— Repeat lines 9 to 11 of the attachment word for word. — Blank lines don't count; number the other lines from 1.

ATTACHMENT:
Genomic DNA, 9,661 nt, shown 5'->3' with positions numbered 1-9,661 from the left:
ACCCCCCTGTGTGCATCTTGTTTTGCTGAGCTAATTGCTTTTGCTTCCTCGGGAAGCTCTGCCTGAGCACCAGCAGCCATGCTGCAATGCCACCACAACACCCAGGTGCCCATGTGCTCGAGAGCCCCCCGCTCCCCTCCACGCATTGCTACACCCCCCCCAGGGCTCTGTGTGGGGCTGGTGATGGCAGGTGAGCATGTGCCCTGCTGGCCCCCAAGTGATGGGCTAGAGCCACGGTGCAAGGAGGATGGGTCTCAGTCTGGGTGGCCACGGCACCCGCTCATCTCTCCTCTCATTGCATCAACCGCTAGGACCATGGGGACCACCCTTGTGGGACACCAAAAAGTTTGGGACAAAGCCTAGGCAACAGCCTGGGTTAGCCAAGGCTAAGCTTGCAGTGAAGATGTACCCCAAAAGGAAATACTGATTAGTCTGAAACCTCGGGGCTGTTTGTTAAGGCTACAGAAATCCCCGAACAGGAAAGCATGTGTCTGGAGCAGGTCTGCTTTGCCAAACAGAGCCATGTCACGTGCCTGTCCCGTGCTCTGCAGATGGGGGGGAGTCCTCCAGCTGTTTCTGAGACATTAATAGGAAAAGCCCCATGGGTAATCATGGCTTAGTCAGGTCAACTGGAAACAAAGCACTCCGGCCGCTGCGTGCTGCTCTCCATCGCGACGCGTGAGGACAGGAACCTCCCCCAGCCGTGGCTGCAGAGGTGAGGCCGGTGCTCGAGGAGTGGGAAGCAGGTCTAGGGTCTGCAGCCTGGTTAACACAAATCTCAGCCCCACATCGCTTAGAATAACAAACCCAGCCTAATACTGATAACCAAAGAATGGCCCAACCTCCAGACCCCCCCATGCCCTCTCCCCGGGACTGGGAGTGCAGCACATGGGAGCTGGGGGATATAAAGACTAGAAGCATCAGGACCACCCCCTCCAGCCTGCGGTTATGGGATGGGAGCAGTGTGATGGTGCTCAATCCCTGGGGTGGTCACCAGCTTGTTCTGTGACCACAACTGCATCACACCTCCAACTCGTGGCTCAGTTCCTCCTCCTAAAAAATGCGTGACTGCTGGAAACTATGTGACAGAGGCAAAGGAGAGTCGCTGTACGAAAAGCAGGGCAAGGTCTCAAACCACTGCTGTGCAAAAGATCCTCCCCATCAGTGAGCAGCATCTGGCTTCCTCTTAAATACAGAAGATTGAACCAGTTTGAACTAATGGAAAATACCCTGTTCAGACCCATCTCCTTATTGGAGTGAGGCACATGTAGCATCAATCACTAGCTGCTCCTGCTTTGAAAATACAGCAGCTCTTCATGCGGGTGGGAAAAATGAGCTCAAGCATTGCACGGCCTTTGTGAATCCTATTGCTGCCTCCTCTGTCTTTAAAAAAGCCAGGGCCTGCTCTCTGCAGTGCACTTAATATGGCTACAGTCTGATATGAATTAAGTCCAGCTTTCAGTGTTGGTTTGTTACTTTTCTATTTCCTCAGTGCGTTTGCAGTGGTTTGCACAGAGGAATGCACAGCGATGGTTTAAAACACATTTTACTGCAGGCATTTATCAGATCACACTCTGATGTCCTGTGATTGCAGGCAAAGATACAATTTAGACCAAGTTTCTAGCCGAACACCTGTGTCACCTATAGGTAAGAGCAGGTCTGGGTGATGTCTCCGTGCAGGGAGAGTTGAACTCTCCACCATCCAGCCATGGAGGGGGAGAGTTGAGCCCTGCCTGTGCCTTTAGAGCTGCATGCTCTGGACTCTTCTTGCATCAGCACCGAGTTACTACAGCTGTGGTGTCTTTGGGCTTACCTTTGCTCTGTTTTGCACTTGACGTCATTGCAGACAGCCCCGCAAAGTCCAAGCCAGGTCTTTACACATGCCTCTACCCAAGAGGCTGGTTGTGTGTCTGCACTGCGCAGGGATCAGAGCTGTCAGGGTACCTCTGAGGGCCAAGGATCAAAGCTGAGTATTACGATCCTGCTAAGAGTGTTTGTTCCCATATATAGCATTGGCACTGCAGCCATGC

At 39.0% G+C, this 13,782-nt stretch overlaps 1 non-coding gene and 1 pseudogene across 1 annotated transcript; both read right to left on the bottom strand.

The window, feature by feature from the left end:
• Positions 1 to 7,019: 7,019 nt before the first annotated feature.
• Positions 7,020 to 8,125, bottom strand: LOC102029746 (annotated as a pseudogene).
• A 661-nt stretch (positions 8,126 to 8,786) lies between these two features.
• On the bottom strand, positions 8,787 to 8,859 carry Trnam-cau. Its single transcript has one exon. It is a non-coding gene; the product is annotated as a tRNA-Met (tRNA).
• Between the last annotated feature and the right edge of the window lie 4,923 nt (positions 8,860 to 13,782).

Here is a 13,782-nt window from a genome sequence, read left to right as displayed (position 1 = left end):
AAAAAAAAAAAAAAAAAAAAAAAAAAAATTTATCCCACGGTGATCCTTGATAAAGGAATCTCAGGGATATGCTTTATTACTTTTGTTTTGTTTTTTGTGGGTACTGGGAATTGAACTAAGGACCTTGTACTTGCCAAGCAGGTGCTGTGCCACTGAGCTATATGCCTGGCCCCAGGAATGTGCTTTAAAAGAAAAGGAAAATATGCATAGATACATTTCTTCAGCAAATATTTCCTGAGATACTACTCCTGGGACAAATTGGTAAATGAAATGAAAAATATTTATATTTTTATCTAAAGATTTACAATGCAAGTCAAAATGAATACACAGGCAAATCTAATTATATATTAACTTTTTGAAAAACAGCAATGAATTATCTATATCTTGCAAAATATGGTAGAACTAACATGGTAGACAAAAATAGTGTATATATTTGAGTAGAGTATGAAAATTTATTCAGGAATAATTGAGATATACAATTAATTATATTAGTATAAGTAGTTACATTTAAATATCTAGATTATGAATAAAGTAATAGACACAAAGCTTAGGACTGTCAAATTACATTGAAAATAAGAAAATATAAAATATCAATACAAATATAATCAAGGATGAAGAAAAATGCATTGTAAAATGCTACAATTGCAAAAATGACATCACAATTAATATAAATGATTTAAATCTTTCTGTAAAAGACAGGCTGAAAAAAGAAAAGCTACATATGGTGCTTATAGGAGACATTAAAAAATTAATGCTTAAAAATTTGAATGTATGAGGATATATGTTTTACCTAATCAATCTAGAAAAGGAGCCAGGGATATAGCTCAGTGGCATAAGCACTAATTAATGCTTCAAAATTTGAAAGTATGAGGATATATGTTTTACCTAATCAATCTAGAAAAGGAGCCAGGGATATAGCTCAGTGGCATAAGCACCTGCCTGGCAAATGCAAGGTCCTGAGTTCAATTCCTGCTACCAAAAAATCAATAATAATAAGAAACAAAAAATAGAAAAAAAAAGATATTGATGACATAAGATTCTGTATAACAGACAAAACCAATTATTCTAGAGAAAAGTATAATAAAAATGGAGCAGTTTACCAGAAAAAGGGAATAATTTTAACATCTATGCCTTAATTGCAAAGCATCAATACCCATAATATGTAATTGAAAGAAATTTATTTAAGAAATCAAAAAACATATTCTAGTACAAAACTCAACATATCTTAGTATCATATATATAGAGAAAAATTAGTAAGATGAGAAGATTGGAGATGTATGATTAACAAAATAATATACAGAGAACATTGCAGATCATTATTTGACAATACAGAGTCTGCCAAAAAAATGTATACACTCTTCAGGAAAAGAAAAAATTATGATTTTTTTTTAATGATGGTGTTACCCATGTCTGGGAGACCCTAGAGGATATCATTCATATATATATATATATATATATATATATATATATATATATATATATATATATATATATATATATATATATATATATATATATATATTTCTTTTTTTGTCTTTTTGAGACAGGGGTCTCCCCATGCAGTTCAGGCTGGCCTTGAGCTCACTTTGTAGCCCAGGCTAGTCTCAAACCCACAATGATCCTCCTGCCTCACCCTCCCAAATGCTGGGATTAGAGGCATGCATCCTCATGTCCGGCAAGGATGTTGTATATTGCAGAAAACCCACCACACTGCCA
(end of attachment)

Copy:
• Between the last annotated feature and the right edge of the window lie 4,923 nt (positions 8,860 to 13,782).

Here is a 13,782-nt window from a genome sequence, read left to right as displayed (position 1 = left end):
AAAAAAAAAAAAAAAAAAAAAAAAAAAATTTATCCCACGGTGATCCTTGATAAAGGAATCTCAGGGATATGCTTTATTACTTTTGTTTTGTTTTTTGTGGGTACTGGGAATTGAACTAAGGACCTTGTACTTGCCAAGCAGGTGCTGTGCCACTGAGCTATATGCCTGGCCCCAGGAATGTGCTTTAAAAGAAAAGGAAAATATGCATAGATACATTTCTTCAGCAAATATTTCCTGAGATACTACTCCTGGGACAAATTGGTAAATGAAATGAAAAATATTTATATTTTTATCTAAAGATTTACAATGCAAGTCAAAATGAATACACAGGCAAATCTAATTATATATTAACTTTTTGAAAAACAGCAATGAATTATCTATATCTTGCAAAATATGGTAGAACTAACATGGTAGACAAAAATAGTGTATATATTTGAGTAGAGTATGAAAATTTATTCAGGAATAATTGAGATATACAATTAATTATATTAGTATAAGTAGTTACATTTAAATATCTAGATTATGAATAAAGTAATAGACACAAAGCTTAGGACTGTCAAATTACATTGAAAATAAGAAAATATAAAATATCAATACAAATATAATCAAGGATGAAGAAAAATGCATTGTAAAATGCTACAATTGCAAAAATGACATCACAATTAATATAAATGATTTAAATCTTTCTGTAAAAGACAGGCTGAAAAAAGAAAAGCTACATATGGTGCTTATAGGAGACATTAAAAAATTAATGCTTAAAAATTTGAATGTATGAGGATATATGTTTTACCTAATCAATCTAGAAAAGGAGCCAGGGATATAGCTCAGTGGCATAAGCACTAATTAATGCTTCAAAATTTGAAAGTATGAGGATATATGTTTTACCTAATCAATCTAGAAAAGGAGCCAGGGATATAGCTCAGTGGCATAAGCACCTGCCTGGCAAATGCAAGGTCCTGAGTTCAATTCCTGCTACCAAAAAATCAATAATAATAAGAAACAAAAAATAGAAAAAAAAAGATATTGATGACATAAGATTCTGTATAACAGACAAAACCAATTATTCTAGAGAAAAGTATAATAAAAATGGAGCAGTTTACCAGAAAAAGGGAATAATTTTAACATCTATGCCTTAATTGCAAAGCATCAATACCCATAATATGTAATTGAAAGAAATTTATTTAAGAAATCAAAAAACATATTCTAGTACAAAACTCAACATATCTTAGTATCATATATATAGAGAAAAATTAGTAAGATGAGAAGATTGGAGATGTATGATTAACAAAATAATATACAGAGAACATTGCAGATCATTATTTGACAATACAGAGTCTGCCAAAAAAATGTATACACTCTTCAGGAAAAGAAAAAATTATGATTTTTTTTTAATGATGGTGTTACCCATGTCTGGGAGACCCTAGAGGATATCATTCATATATATATATATATATATATATATATATATATATATATATATATATATATATATATATATATATATATATATATATATATATATTTCTTTTTTTGTCTTTTTGAGACAGGGGTCTCCCCATGCAGTTCAGGCTGGCCTTGAGCTCACTTTGTAGCCCAGGCTAGTCTCAAACCCACAATGATCCTCCTGCCTCACCCTCCCAAATGCTGGGATTAGAGGCATGCATCCTCATGTCCGGCAAGGATGTTGTATATTGCAGAAAACCCACCACACTGCCA